Traditional awk is not embeddable in C application. They can be ran as separate processes and piped in through a text protocol over stdio. But that is a rather heavyweight solution.
There is an AWK implementation called libmawk that provides an API for embedding. But it's still a rather heavy implementation - more than 6 times bigger than the single-file version of libfawk (using sloc for comparison).
Libmawk is a good alternative if the application needs full blown AWK scripting with regex, math functions, pattern matching loop and so on, and can afford the extra complexity in APIs and the external dependency.
Libfawk is a good alternative if the application needs fully integrated AWK scripting with the smallest possible footprint.
Tcl has a very small syntax and interpreter. Unfortunately over the years the lib and ecosystem shipped with the tcl distribution grew considerably. Currently a source checkout of tcl is more than 86 times (!) bigger than the single file version of libfawk.
Lua is a nice, minimalistic language - but it is still about 5 times bigger than the single-file version of libfawk (using sloc for comparison).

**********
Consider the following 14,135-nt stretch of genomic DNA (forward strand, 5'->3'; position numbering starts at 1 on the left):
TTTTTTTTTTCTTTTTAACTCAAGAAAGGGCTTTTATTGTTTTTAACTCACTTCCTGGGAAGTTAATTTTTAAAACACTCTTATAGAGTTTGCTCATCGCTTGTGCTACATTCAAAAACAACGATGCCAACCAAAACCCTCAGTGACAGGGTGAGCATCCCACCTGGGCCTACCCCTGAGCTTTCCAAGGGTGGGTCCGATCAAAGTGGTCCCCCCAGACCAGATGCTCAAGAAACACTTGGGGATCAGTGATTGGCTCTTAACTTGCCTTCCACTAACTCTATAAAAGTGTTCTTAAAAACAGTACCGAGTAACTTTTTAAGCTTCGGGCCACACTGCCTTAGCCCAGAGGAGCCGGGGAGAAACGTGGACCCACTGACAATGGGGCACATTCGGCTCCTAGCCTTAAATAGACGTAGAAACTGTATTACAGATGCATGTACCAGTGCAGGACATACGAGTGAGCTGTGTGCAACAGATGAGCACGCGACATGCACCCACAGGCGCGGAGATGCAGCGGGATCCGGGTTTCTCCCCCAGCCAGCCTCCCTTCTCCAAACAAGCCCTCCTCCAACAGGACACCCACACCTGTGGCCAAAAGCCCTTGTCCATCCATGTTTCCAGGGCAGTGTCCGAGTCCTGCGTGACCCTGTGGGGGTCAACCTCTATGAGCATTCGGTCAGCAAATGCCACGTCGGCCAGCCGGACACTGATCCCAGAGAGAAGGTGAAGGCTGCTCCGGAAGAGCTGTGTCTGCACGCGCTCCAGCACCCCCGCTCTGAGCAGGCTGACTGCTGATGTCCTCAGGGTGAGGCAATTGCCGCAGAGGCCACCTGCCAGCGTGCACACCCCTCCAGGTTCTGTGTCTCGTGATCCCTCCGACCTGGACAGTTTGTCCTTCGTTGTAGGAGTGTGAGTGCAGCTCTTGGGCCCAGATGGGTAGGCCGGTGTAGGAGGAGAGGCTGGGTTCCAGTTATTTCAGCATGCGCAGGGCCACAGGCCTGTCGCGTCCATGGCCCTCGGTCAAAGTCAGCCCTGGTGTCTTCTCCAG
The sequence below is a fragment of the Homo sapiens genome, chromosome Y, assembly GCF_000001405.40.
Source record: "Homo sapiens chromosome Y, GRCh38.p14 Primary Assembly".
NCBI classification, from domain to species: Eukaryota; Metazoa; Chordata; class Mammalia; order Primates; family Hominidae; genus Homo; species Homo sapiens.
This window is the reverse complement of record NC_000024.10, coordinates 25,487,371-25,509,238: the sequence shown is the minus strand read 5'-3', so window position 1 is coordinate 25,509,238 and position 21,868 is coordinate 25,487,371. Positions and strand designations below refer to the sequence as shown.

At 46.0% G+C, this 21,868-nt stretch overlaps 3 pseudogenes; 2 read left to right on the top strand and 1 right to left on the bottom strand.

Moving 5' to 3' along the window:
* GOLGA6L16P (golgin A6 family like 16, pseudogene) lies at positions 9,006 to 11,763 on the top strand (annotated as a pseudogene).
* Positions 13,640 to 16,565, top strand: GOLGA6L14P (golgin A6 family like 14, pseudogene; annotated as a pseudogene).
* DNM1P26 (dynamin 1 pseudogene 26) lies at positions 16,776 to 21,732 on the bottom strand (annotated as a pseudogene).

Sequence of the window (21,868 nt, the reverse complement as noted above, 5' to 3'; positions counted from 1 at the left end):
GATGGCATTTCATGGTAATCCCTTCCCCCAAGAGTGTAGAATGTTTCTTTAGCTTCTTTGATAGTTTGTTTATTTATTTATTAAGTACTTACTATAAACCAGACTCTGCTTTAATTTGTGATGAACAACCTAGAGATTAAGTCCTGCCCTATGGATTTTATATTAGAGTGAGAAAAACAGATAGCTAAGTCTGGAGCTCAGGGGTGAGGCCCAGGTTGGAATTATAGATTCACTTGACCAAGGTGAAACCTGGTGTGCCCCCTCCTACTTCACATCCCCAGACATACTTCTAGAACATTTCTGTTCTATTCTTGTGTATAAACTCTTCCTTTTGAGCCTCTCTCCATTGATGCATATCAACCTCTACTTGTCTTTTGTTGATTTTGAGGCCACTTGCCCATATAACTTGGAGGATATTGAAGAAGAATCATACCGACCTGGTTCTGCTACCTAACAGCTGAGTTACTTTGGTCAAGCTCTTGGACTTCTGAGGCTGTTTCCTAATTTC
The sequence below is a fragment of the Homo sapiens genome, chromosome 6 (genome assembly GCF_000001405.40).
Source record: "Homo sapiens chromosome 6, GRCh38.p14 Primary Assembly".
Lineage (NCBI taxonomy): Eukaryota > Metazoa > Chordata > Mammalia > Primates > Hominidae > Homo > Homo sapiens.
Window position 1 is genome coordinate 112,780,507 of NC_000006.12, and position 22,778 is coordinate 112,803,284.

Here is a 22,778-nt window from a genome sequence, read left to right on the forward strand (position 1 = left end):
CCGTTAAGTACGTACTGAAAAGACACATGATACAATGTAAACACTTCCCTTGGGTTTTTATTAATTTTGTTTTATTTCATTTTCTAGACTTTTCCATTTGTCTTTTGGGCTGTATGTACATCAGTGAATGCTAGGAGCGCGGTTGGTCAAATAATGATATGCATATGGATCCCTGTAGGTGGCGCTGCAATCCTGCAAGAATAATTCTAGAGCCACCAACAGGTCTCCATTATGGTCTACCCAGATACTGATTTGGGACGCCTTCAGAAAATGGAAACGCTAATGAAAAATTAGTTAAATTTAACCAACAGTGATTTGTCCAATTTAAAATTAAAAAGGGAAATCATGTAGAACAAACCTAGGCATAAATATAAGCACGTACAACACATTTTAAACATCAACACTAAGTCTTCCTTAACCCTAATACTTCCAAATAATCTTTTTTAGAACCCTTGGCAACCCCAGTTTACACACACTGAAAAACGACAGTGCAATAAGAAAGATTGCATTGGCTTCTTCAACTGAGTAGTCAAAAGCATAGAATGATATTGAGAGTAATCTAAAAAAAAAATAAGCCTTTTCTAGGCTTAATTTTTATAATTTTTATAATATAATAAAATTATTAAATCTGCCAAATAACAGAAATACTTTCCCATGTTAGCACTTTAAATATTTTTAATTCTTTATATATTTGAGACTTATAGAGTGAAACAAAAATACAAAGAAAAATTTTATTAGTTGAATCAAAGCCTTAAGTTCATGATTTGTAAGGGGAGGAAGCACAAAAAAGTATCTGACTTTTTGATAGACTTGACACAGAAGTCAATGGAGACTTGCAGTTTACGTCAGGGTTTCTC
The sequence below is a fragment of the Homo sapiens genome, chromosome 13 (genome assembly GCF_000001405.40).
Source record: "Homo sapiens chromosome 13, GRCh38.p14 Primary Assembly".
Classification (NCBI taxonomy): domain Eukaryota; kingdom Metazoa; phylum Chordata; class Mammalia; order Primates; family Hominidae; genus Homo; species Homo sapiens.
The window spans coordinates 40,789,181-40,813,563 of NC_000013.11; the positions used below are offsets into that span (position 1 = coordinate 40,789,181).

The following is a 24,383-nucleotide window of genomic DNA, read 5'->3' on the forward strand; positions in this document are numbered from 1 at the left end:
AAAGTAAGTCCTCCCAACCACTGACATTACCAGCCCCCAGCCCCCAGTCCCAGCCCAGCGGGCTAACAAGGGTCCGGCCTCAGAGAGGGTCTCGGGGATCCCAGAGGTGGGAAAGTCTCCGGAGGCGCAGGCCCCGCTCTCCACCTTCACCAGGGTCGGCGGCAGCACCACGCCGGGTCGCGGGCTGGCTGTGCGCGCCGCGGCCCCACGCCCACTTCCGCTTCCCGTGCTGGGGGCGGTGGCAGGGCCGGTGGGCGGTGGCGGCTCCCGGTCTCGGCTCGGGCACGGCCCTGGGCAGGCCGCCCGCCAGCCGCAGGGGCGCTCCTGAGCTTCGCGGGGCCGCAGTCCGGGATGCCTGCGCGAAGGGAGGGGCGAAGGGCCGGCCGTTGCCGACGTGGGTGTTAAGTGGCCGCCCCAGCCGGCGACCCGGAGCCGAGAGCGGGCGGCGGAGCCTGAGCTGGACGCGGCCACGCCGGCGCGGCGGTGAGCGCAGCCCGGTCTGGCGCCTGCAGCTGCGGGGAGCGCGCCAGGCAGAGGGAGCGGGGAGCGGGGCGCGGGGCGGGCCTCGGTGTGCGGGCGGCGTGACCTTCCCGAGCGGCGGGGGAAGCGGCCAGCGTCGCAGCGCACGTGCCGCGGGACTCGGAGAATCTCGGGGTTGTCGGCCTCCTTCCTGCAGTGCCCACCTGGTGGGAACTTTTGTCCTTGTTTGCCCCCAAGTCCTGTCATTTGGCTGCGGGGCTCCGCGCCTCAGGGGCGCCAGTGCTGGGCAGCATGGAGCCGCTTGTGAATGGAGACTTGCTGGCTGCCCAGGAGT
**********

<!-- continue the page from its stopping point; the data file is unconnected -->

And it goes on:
Lua supports a very similar feature set, with a few extras over libfawk so it is a good alternative when a slightly bigger but more common language is needed for an app and it can tolerate the external dependency (or can embed 12.5k sloc).
I personally didn't like the lua syntax - besides the size minimum, that was my other main motivation for libfawk.
For minimalism. The main goal is to keep libfawk as small as possible. There are great examples out there when a language started out with a very small syntax but then picked up an enormous amount of standard libraries, very often to compensate for the lacking language syntax, but sometimes only because "this one more call in the API should be useful anyway".
Libfawk is the opposite: it tries to find the minimum that is still usable and leaves extending the language with libs to the host application.
for example a lot of operators like ++ or +=. The key here is size: these operators take only a few lines extra code in the parser and zero extra lines in the VM.
Fawk is very simple and small. On the one hand this means the code can be easily reviewed and audited. On the other hand it's too small to implement advanced security features, like true random numbers - which can pose risks, e.g. with DoS on hash collisions.
Generally, untrusted user input should always be validated by the script and the host app (where possible). Since all I/O and scheduling is implemented by the host app, it's mainly the host app's responsibility to make the environment secure.
A more detailed analysis of the topic is available here.